So, you don’t like clickers because they seem gimmicky, and you don’t want to say “Yes!” because it sounds silly. Frankly, I don’t care what sound you use, but if you’re going to be effective, you MUST have great timing. You will never have great timing with just the treat in your pocket.
The point of a clicker (or “yes!” or a click of your tongue, or whatever) is that you have a unique sound that marks the moment of your dog’s brilliance. That sound has been consistently paired with rewards so that the moment your dog hears it, the reward centers of the brain start churning out dopamine, which feels good. So, even if you are caught digging around in the pocket of your jeans for the treat, you’ve still captured the behavior the instant it happened, increasing the chance that your dog will do it again next time.
Why not just use “good dog/boy/girl?” Well, because it’s slower but, more importantly, you probably don’t give your dog a food reward after saying it, so it doesn’t have the association needed to have that feel good effect. Worse, if you say “Good boy” before patting your dog on the head, which he hates, you could be using a marker that has a bad association.
Things can happen quickly with a reactive dog and if you don’t instantly capture that brilliant moment your dog looks at you the moment he spots a new dog, you’re going to end up rewarding the wrong thing.
People don’t hire me because they want to teach their dog to walk at a certain speed in a specific position at their side and look up at them when another dog passes by. They hire me because they want their dog to stop lunging and barking at other dogs on walks.  They want their dogs to NOT do something.
And yet, this is where I see reinforcement break down all the time – people don’t reward the dog for NOT doing bad behavior to begin with. I see so many dog owners out walking their dogs, completely oblivious to the fact that their dog is looking up at them, seeking some form of feedback. If I had just 2% more Crazy Dog Lady in me, I would roll down my car window and shout, “REWARD THAT, for Pete’s sake!!!”
What does all this have to do with being stingy? Well, if you’re only looking for perfect behavior, you’re missing opportunities to reward less-than-perfect-but-still-better-than-aggressive behaviors your dog might be displaying. I try to teach dog owners to look for two things:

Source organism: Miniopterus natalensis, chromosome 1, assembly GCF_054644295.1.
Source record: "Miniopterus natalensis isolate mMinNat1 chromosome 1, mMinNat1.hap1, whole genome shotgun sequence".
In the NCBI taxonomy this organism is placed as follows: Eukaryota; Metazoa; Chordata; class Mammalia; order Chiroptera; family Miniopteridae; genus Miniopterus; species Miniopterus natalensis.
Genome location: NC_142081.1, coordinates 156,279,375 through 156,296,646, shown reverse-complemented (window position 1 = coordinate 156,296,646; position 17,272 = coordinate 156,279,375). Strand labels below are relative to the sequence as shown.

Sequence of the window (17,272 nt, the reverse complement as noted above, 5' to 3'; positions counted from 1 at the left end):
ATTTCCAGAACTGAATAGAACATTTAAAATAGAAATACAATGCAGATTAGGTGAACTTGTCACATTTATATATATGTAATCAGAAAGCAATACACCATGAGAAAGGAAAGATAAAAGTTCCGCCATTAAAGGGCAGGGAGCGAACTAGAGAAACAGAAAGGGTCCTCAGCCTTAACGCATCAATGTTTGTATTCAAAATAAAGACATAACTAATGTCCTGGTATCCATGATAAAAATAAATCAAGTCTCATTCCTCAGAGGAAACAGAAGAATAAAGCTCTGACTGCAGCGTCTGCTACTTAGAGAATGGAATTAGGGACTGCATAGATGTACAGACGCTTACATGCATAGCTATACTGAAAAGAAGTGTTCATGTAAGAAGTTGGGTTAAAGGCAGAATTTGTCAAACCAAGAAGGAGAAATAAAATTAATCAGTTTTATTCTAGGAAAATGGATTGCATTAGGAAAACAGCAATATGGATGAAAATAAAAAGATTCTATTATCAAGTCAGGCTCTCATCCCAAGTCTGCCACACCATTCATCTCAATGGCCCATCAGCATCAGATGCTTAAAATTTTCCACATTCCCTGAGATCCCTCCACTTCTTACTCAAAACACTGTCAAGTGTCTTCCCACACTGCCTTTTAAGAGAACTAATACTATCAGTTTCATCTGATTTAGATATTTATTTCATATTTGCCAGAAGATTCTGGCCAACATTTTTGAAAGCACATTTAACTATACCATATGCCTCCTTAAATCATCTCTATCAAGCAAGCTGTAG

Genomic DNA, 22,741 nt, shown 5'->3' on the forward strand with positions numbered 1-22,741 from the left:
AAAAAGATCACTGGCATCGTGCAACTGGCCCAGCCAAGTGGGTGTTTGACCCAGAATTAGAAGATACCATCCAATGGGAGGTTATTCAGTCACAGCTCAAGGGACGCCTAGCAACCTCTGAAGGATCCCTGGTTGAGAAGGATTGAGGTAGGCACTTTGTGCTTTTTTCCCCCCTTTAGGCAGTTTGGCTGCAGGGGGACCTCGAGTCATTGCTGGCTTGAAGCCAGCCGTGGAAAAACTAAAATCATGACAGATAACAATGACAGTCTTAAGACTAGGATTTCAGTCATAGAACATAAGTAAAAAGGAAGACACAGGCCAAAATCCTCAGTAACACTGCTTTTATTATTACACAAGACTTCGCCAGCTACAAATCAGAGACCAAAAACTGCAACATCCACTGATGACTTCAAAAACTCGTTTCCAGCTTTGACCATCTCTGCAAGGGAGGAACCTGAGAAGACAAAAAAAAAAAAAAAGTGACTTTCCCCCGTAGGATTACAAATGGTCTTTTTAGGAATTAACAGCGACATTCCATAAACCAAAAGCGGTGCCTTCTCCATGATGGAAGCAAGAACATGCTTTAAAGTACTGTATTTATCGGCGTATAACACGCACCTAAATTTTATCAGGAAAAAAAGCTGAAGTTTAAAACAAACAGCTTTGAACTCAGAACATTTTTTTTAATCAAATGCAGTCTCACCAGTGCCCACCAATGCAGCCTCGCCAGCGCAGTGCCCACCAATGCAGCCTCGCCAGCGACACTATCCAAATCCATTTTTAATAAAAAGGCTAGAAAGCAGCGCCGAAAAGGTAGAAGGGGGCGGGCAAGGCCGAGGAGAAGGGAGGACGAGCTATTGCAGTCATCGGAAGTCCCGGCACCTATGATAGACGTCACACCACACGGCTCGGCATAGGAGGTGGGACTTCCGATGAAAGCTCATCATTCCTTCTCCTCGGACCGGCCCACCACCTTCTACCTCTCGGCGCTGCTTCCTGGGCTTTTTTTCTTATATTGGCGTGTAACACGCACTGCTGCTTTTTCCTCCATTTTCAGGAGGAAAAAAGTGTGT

Behaviors which are incompatible with the unwanted behavior (differential reinforcement of incompatible behavior – DRI). For example, looking at you is incompatible with biting a passerby. Your dog can’t do both at the same time.
                Behaviors which are different than the unwanted behavior (differential reinforcement of other behavior - DRO). An example would be looking at another dog without barking. While your dog could bark, he’s not doing so in that moment.
Now, technically, your dog biting YOU in the leg would be incompatible with biting a passerby in the leg. That’s why an important part of behavior modification is teaching the dog a variety of behaviors we like BEFORE we head out in search of strange dogs or people.
The higher the rate of reward, the faster your dog will start to form a pleasant association to the presence of strange dogs or people. Stingy rewards result in stingy behaviors.
Your dog is doing really well watching kids in the playground across the street, giving you all sorts of good behaviors you can reward. So, you’ve decided you're ready to invite your neighbor and her three dog-loving children to your 800 square foot house for a play date to see how he does.
Dogs DO NOT need contact with the thing they fear in order for it to be a positive experience.
Dogs DO NOT need contact for socialization to occur.
Think of your favorite coworker. Do they hug you a lot? Snuggle up to you during meetings? Of course not! Positive associations can be formed without any physical contact at all.